There is no history of Shiite in the region but that will not stop Iran.
This is not a freebie.

A New Terror Flick
By Micah Halpern

Thursday November 16, 2006

I've Been Thinking:

There is a new terror film out.
It takes place at the Paris airport.

The plot of the documentary movie involves smuggling a brick of clay onto an airplane. It was a remarkably easy thing to do. If the characters in the movie could carry it off, almost any half-witted terrorist could carry it off.

Back to reality, there is currently a case being brought by six Arab employees at the real Paris airport. The six were fired because they could not adequately explain their travels to terror-centered parts of the world.

They claim they were fired because they were Arabs.
They will lose the case.
Even in France.

The film makes a point about how sensitive airport work is.
No one says you have to work in an airport and no one says that you cannot travel to Afghanistan.

However, if you do work in an airport and you do travel to Afghanistan, you had better have a good explanation.
Or find work elsewhere.

Money At The Border
By Micah Halpern

Wednesday November 15, 2006

I've Been Thinking:

The financial boycott against Hamas is still working.
There is little doubt in my mind that the most effective tool for clamping down on terror is cutting off their money. That includes Hamas.

Yesterday, a Palestinian deputy minister wanted to cross from Egypt into Gaza. He declared that he was carrying 2 million Euros of aid that he had collected in Saudi Arabia. The Egyptian border guard told the minister that he would need approval. The border is controlled by Egyptians on their side, Gazans on their side and EU representatives and Israelis who monitor what happens. That is why the minister was not allowed to procede.

Meanwhile on Sunday the Arab league in Cairo met and agreed that they had to try to break the boycott and get promised monies that are sitting in Arab Banks to the Palestinians. They said that $100 million had managed to get to the PA during the past year.

In June the Palestinian Foreign Minster successfully brought in 20 million Euros showing just how porous the Egyptian-Gazan border really is.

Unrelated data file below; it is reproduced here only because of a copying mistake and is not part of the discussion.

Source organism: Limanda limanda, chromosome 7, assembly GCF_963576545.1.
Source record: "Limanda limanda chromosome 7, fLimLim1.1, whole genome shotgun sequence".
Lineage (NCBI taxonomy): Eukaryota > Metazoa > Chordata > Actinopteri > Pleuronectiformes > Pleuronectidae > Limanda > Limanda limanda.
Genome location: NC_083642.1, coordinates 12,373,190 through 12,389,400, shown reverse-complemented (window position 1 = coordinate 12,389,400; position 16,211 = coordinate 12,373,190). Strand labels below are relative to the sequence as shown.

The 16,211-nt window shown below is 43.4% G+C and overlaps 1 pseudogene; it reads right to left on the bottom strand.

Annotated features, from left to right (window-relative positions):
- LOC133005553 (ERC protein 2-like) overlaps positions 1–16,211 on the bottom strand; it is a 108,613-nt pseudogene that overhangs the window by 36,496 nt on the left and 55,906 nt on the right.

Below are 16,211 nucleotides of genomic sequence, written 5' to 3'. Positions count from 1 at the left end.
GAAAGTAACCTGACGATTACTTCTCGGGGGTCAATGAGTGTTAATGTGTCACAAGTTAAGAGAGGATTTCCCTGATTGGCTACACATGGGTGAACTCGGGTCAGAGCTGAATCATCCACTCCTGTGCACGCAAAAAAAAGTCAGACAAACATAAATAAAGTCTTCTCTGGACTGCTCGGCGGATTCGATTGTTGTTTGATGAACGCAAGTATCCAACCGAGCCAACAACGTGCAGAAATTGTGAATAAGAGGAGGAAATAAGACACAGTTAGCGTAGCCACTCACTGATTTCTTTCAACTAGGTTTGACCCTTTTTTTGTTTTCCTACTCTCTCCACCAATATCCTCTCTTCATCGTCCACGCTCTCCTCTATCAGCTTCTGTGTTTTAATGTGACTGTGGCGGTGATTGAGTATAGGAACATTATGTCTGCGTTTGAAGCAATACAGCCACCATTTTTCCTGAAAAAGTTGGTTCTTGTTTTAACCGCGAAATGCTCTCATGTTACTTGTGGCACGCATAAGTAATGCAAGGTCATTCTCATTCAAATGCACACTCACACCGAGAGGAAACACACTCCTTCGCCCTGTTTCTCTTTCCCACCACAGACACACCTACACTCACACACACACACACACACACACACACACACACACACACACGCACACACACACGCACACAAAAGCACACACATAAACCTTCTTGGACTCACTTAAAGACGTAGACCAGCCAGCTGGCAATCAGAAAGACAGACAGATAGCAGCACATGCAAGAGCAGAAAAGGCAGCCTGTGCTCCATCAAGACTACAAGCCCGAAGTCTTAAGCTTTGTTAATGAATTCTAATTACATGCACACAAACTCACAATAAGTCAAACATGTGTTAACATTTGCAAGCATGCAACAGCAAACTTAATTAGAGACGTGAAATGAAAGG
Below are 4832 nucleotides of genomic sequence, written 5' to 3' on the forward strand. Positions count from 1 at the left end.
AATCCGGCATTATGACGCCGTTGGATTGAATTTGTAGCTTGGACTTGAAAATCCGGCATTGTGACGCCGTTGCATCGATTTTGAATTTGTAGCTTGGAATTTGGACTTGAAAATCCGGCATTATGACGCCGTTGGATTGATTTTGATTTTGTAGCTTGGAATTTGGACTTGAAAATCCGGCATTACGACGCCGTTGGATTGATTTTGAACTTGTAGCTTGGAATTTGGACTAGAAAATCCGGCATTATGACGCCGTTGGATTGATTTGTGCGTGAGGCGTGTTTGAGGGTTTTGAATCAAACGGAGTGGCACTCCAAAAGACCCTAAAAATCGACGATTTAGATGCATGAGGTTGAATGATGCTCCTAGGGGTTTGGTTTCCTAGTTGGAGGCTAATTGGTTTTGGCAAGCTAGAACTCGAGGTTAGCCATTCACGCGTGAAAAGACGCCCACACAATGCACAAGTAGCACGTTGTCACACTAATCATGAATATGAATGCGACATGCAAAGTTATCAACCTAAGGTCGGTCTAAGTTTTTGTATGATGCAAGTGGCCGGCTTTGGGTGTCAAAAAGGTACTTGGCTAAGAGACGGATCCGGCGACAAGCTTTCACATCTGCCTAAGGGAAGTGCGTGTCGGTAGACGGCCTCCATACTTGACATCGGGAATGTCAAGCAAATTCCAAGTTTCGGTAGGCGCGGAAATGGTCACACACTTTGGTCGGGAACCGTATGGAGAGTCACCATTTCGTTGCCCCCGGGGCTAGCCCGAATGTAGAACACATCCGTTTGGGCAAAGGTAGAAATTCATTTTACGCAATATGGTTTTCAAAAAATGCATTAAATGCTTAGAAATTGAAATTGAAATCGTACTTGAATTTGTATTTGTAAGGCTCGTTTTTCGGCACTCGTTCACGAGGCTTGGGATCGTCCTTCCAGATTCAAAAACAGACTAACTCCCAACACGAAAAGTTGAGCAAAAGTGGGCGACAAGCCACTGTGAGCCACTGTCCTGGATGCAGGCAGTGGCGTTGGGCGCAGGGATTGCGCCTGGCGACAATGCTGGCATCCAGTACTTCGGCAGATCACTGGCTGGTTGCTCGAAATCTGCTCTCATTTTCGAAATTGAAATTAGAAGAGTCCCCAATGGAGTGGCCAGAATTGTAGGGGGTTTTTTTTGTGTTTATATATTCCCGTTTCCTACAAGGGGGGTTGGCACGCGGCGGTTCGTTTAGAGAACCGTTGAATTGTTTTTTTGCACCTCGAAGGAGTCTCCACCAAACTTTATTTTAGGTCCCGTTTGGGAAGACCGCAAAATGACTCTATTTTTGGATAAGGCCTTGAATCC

Pressure from the boycott is the only way that the Palestinians might be empowered to oust Hamas from power.

By Micah Halpern

Tuesday November 14, 2006


Okay. So now that we know for sure that control of both the House and the Senate has returned to the Democrats the panic is beginning to set in.

Everyone wants to know: what effect will this mid-term election change have on Middle East policy? what changes can we expect vis a vis the United States and Israel? how will this impact on the fight against terror?

The short answer is very little, very little, very little.

I'll explain. Iraq aside, U.S. policy in the Middle East is not a pendulum that swings from side to side. There are subtle changes and slow movement but nothing that would constitute seismic shifts in loyalty, policy or procedural guidelines. True enough, Congress sets an important tone on foreign affairs because Congress pays the bills and provides the aid. But the president, lame duck or not, still has two years left on his commitments. The president knows that this election was not won or lost for his party on the issue of Middle East policy.

I do not see any changes in Congress on that level. Congress, including the new faces in Congress, is not interested in changing their Middle East orientation. Even if they wanted to, these newly-elected mid-term rookies could never make it happen.

Next. Support for Israel is rock hard on the Hill and on Pennsylvania Avenue.